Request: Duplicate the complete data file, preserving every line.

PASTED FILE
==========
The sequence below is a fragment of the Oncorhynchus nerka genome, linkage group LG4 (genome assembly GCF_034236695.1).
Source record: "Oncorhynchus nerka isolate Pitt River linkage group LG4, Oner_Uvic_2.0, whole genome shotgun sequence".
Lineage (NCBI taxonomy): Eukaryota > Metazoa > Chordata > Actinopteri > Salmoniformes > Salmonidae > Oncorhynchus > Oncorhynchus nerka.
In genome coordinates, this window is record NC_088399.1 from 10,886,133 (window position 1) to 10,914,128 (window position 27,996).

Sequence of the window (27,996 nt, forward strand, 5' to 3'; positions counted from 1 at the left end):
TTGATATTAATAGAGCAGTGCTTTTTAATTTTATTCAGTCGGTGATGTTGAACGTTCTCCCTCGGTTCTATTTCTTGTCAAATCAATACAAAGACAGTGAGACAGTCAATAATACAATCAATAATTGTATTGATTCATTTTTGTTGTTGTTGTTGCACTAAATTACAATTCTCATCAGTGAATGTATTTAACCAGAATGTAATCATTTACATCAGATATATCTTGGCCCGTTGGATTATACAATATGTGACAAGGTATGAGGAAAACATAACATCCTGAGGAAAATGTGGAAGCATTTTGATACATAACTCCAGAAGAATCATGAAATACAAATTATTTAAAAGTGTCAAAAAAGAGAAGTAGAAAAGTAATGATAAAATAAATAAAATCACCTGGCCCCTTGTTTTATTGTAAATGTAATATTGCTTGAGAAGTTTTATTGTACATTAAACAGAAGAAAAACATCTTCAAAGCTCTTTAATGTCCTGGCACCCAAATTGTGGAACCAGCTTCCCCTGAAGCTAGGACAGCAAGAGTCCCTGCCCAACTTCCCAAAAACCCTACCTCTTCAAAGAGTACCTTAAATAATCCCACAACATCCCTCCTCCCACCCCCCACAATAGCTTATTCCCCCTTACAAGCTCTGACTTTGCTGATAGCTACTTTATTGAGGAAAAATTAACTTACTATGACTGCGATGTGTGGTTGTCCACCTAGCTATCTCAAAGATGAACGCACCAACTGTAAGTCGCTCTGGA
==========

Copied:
The sequence below is a fragment of the Oncorhynchus nerka genome, linkage group LG4 (genome assembly GCF_034236695.1).
Source record: "Oncorhynchus nerka isolate Pitt River linkage group LG4, Oner_Uvic_2.0, whole genome shotgun sequence".
Lineage (NCBI taxonomy): Eukaryota > Metazoa > Chordata > Actinopteri > Salmoniformes > Salmonidae > Oncorhynchus > Oncorhynchus nerka.
In genome coordinates, this window is record NC_088399.1 from 10,886,133 (window position 1) to 10,914,128 (window position 27,996).

Sequence of the window (27,996 nt, forward strand, 5' to 3'; positions counted from 1 at the left end):
TTGATATTAATAGAGCAGTGCTTTTTAATTTTATTCAGTCGGTGATGTTGAACGTTCTCCCTCGGTTCTATTTCTTGTCAAATCAATACAAAGACAGTGAGACAGTCAATAATACAATCAATAATTGTATTGATTCATTTTTGTTGTTGTTGTTGCACTAAATTACAATTCTCATCAGTGAATGTATTTAACCAGAATGTAATCATTTACATCAGATATATCTTGGCCCGTTGGATTATACAATATGTGACAAGGTATGAGGAAAACATAACATCCTGAGGAAAATGTGGAAGCATTTTGATACATAACTCCAGAAGAATCATGAAATACAAATTATTTAAAAGTGTCAAAAAAGAGAAGTAGAAAAGTAATGATAAAATAAATAAAATCACCTGGCCCCTTGTTTTATTGTAAATGTAATATTGCTTGAGAAGTTTTATTGTACATTAAACAGAAGAAAAACATCTTCAAAGCTCTTTAATGTCCTGGCACCCAAATTGTGGAACCAGCTTCCCCTGAAGCTAGGACAGCAAGAGTCCCTGCCCAACTTCCCAAAAACCCTACCTCTTCAAAGAGTACCTTAAATAATCCCACAACATCCCTCCTCCCACCCCCCACAATAGCTTATTCCCCCTTACAAGCTCTGACTTTGCTGATAGCTACTTTATTGAGGAAAAATTAACTTACTATGACTGCGATGTGTGGTTGTCCACCTAGCTATCTCAAAGATGAACGCACCAACTGTAAGTCGCTCTGGA